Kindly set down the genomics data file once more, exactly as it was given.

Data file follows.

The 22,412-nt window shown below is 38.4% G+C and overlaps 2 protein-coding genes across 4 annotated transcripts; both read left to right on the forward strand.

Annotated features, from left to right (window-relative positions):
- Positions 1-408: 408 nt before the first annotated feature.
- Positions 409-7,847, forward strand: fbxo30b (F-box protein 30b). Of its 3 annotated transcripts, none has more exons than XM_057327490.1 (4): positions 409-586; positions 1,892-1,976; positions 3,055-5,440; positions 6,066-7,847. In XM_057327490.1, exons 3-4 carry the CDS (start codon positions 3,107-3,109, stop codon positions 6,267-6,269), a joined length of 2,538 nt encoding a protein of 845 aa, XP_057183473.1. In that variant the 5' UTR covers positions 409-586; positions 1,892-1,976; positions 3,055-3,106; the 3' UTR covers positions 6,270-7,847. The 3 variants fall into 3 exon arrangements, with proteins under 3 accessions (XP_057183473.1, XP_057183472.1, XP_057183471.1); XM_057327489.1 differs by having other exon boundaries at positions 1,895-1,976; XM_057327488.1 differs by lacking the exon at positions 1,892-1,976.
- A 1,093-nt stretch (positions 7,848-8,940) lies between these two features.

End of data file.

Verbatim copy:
The 22,412-nt window shown below is 38.4% G+C and overlaps 2 protein-coding genes across 4 annotated transcripts; both read left to right on the forward strand.

Annotated features, from left to right (window-relative positions):
- Positions 1-408: 408 nt before the first annotated feature.
- Positions 409-7,847, forward strand: fbxo30b (F-box protein 30b). Of its 3 annotated transcripts, none has more exons than XM_057327490.1 (4): positions 409-586; positions 1,892-1,976; positions 3,055-5,440; positions 6,066-7,847. In XM_057327490.1, exons 3-4 carry the CDS (start codon positions 3,107-3,109, stop codon positions 6,267-6,269), a joined length of 2,538 nt encoding a protein of 845 aa, XP_057183473.1. In that variant the 5' UTR covers positions 409-586; positions 1,892-1,976; positions 3,055-3,106; the 3' UTR covers positions 6,270-7,847. The 3 variants fall into 3 exon arrangements, with proteins under 3 accessions (XP_057183473.1, XP_057183472.1, XP_057183471.1); XM_057327489.1 differs by having other exon boundaries at positions 1,895-1,976; XM_057327488.1 differs by lacking the exon at positions 1,892-1,976.
- A 1,093-nt stretch (positions 7,848-8,940) lies between these two features.